Wednesday, September 29, 2010

Film review: 'Social Network' talky, but a must-see morality tale

Andrew Garfield and Jesse Eisenberg in‭ ‬The‭ ‬Social Network.

By Hap Erstein

The central irony of The Social Network is that while the website Facebook was devised to bring friends together,‭ ‬it split longtime friends among its creators apart.

Populated with hyper-smart,‭ ‬glibly articulate characters based on real people,‭ ‬this is that rare studio release that allows itself to wallow in dialogue and gives moviegoers credit for being willing to listen.‭ ‬Although directed with assurance and restraint by David Fincher‭ (‬Fight Club,‭ ‬The Curious Case of Benjamin Button‭)‬,‭ ‬the film really belongs to screenwriter Aaron Sorkin,‭ ‬who gives it the same bullet-train verbal quality that became his signature on TV‭’‬s‭ ‬The West Wing.

The story of arrogant,‭ ‬snide Harvard undergrad Mark Zuckerberg‭ (‬played pointedly by a nerdy,‭ ‬sullen Jesse Eisenberg‭)‬,‭ ‬his invention of Facebook and the lawsuits he incurred as a result,‭ ‬The Social Network begins in a Cambridge pub.‭ ‬There,‭ ‬after a round of verbal sparring,‭ ‬his had-it-up-to-here girlfriend‭ (‬Rooney Mara,‭ ‬son to be‭ ‬The Girl with the Dragon Tattoo in Fincher‭’‬s remake‭) ‬dumps him and Mark jogs back to his dorm to slam-blog her as well as exact revenge against all Harvard coeds by posting a which-one-is-hotter‭ ‬Website.

From there,‭ ‬it is a short hop to coming up with Facebook,‭ ‬initially a vehicle for hooking up with Crimson cuties.‭ ‬Enter Tyler and Cameron Winklevoss,‭ ‬two hulking,‭ ‬WASPy,‭ ‬privileged twins who row crew and enlist Zuckerberg in creating a social‭ ‬Website of their own,‭ ‬eventually suing him for allegedly stealing the idea for Facebook from them.‭ ‬When they take their grievance to Harvard president Larry Summers‭ (‬a drolly uninterested Doug Urbanski‭)‬,‭ ‬the result is a sequence of gem-like dry humor.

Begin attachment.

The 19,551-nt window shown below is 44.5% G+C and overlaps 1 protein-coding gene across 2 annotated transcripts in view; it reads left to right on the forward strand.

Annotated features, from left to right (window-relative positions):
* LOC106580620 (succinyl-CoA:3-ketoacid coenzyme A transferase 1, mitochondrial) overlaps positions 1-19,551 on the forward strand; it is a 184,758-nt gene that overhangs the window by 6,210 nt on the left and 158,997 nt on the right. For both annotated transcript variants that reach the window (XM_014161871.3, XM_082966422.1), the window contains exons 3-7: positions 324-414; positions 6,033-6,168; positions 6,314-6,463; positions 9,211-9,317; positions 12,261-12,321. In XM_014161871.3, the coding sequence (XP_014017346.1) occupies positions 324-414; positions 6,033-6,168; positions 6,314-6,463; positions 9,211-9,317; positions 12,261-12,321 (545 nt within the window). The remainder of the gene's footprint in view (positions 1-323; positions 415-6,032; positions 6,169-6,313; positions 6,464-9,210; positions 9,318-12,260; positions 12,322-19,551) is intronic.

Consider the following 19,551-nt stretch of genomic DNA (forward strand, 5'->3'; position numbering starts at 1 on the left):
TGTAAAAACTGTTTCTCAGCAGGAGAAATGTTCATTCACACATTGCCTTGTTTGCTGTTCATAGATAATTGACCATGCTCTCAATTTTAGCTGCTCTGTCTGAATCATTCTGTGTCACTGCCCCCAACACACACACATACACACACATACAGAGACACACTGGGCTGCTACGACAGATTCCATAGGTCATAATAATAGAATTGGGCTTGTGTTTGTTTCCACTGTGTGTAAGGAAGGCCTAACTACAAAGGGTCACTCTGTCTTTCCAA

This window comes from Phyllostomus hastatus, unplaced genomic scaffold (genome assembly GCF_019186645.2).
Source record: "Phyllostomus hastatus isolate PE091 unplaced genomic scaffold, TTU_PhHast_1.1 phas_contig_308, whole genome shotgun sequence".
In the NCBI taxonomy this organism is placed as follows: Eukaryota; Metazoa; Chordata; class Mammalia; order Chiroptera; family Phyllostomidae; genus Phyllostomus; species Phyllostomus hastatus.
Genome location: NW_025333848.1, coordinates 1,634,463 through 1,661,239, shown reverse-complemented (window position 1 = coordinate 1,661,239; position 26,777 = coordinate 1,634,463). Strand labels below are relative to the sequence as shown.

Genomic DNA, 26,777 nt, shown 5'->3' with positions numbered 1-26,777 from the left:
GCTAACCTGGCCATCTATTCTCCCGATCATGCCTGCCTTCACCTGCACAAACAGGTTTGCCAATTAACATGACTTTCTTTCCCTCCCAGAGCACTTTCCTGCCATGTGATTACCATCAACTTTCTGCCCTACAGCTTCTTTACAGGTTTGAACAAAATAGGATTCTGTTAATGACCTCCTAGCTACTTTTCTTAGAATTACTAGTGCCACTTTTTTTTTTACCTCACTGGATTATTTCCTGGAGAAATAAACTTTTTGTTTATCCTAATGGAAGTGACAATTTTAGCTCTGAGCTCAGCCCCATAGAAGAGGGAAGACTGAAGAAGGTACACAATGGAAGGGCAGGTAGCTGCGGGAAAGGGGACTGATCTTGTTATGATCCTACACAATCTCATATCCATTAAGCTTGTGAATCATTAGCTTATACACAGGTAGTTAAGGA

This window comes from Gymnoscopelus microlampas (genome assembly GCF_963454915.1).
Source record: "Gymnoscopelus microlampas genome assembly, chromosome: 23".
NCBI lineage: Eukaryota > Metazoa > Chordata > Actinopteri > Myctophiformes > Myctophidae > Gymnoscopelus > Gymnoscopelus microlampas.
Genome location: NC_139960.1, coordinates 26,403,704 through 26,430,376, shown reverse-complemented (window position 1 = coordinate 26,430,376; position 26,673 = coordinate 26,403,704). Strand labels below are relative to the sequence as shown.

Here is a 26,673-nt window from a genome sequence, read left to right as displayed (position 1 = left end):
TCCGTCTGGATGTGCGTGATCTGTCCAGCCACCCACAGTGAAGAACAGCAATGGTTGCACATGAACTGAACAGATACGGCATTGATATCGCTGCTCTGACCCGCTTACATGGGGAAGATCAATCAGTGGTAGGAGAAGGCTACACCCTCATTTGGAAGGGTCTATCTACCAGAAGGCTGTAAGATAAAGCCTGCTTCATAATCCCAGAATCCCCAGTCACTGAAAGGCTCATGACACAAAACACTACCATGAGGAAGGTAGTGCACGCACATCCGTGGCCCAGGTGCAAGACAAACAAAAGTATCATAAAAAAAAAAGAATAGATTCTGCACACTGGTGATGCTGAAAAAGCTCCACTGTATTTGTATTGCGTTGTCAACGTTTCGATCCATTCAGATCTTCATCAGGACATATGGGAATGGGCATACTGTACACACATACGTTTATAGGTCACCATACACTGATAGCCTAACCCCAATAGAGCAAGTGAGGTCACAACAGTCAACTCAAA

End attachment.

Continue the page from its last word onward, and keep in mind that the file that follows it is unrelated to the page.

Interspersed throughout the film are scenes of deposition-taking as Zuckerberg is grilled by lawyers for the Winklevosses and for his former best friend,‭ ‬Eduardo Saverin‭ (‬Andrew Garfield‭)‬,‭ ‬the‭ ‬Facebook chief financial officer who gets left in the dust when the site takes off.‭ ‬Mark‭’‬s contempt for those he perceives as his intellectual inferiors‭ ‬--‭ ‬which us to say just about everyone‭ ‬--‭ ‬is nicely illustrated by his witheringly sarcastic comebacks to the attorney interrogations.

Ultimately,‭ ‬though,‭ ‬the movie is stolen from Eisenberg by Justin Timberlake,‭ ‬who gives a very crafty,‭ ‬unctuous performance as nouveau riche elder wunderkind Sean Parker.‭ ‬The founder of Napster,‭ ‬he takes it upon himself to advise and mentor Mark,‭ ‬luring him to Silicon Valley,‭ ‬worming his way into the Facebook hierarchy and ultimately engineering the marginalization of Eduardo.

By the film‭’‬s end,‭ ‬Fincher and Sorkin leave it up to us to decide who are the villains of these obsessive machinations,‭ ‬but no one really comes off well.‭ ‬The Social Network is indeed a morality tale for our times.

If the movie belongs to Sorkin‭ ‬--‭ ‬an Oscar screenplay nomination seems a sure thing‭ ‬--‭ ‬Fincher deserves a lot of credit for the film‭’‬s insistent forward motion.‭ ‬The Social Network is wordy,‭ ‬but it never feels static.‭ ‬And in a signature Fincher touch,‭ ‬employing the digital wizardry of‭ ‬Benjamin Button without calling attention to itself,‭ ‬ponder as you watch the Winklevoss twins that they are both played by a single actor‭ ‬--‭ ‬Armie Hammer‭ ‬--‭ ‬with the aid of a body double.

Still,‭ ‬The Social Network is a movie of ideas,‭ ‬not special effects,‭ ‬a harbinger that perhaps we really have turned the corner from the summer to awards-worthy autumn.‭ ‬This is a film that is going to generate water cooler conversation,‭ ‬a must-see movie that just might put Facebook‭ ‬--‭ ‬barreling on to its‭ ‬1‭ ‬billionth member before long‭ ‬--‭ ‬on the map.

The Social Network‭ ‬is rated‭ ‬PG-13.‭ ‬Opening Friday in area theaters.

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